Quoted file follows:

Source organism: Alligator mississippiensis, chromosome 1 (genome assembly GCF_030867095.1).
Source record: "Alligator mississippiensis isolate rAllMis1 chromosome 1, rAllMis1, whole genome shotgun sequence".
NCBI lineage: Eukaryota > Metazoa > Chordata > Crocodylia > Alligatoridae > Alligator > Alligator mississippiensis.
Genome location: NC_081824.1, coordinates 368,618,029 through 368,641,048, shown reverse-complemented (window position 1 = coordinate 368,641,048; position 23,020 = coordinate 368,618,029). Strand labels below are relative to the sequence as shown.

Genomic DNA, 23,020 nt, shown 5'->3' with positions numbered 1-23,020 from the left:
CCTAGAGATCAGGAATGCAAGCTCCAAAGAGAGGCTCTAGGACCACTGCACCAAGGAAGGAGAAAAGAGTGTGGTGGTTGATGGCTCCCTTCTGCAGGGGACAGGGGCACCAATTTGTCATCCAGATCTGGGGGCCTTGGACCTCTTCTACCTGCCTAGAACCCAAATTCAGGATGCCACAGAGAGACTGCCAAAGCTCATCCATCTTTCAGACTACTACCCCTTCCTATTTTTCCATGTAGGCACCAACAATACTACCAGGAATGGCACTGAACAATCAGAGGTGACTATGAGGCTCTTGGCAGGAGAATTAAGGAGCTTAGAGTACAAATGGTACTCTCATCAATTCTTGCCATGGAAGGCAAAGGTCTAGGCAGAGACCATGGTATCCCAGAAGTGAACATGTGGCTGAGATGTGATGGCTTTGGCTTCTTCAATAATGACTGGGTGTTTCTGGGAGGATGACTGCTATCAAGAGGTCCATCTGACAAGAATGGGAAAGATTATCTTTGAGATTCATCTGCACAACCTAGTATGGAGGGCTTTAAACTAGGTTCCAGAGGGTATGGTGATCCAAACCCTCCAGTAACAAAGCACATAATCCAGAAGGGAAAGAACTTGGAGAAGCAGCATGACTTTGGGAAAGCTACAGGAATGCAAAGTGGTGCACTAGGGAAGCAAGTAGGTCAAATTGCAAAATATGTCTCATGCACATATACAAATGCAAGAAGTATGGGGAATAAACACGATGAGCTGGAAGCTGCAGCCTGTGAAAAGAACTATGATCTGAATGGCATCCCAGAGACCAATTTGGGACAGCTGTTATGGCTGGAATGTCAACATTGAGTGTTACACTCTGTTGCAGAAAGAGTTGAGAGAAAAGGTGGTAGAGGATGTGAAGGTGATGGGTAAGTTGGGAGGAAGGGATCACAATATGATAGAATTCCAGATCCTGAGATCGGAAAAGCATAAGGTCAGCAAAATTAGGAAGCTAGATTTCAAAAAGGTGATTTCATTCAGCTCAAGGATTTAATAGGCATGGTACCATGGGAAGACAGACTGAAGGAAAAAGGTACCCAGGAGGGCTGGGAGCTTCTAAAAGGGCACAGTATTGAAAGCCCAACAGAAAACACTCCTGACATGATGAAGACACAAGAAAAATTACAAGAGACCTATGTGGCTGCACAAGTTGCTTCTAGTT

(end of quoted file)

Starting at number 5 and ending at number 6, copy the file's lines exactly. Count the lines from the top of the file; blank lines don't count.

Genomic DNA, 23,020 nt, shown 5'->3' with positions numbered 1-23,020 from the left:
CCTAGAGATCAGGAATGCAAGCTCCAAAGAGAGGCTCTAGGACCACTGCACCAAGGAAGGAGAAAAGAGTGTGGTGGTTGATGGCTCCCTTCTGCAGGGGACAGGGGCACCAATTTGTCATCCAGATCTGGGGGCCTTGGACCTCTTCTACCTGCCTAGAACCCAAATTCAGGATGCCACAGAGAGACTGCCAAAGCTCATCCATCTTTCAGACTACTACCCCTTCCTATTTTTCCATGTAGGCACCAACAATACTACCAGGAATGGCACTGAACAATCAGAGGTGACTATGAGGCTCTTGGCAGGAGAATTAAGGAGCTTAGAGTACAAATGGTACTCTCATCAATTCTTGCCATGGAAGGCAAAGGTCTAGGCAGAGACCATGGTATCCCAGAAGTGAACATGTGGCTGAGATGTGATGGCTTTGGCTTCTTCAATAATGACTGGGTGTTTCTGGGAGGATGACTGCTATCAAGAGGTCCATCTGACAAGAATGGGAAAGATTATCTTTGAGATTCATCTGCACAACCTAGTATGGAGGGCTTTAAACTAGGTTCCAGAGGGTATGGTGATCCAAACCCTCCAGTAACAAAGCACATAATCCAGAAGGGAAAGAACTTGGAGAAGCAGCATGACTTTGGGAAAGCTACAGGAATGCAAAGTGGTGCACTAGGGAAGCAAGTAGGTCAAATTGCAAAATATGTCTCATGCACATATACAAATGCAAGAAGTATGGGGAATAAACACGATGAGCTGGAAGCTGCAGCCTGTGAAAAGAACTATGATCTGAATGGCATCCCAGAGACCAATTTGGGACAGCTGTTATGGCTGGAATGTCAACATTGAGTGTTACACTCTGTTGCAGAAAGAGTTGAGAGAAAAGGTGGTAGAGGATGTGAAGGTGATGGGTAAGTTGGGAGGAAGGGATCACAATATGATAGAATTCCAGATCCTGAGATCGGAAAAGCATAAGGTCAGCAAAATTAGGAAGCTAGATTTCAAAAAGGTGATTTCATTCAGCTCAAGGATTTAATAGGCATGGTACCATGGGAAGACAGACTGAAGGAAAAAGGTACCCAGGAGGGCTGGGAGCTTCTAAAAGGGCACAGTATTGAAAGCCCAACAGAAAACACTCCTGACATGATGAAGACACAAGAAAAATTACAAGAGACCTATGTGGCTGCACAAGTTGCTTCTAGTT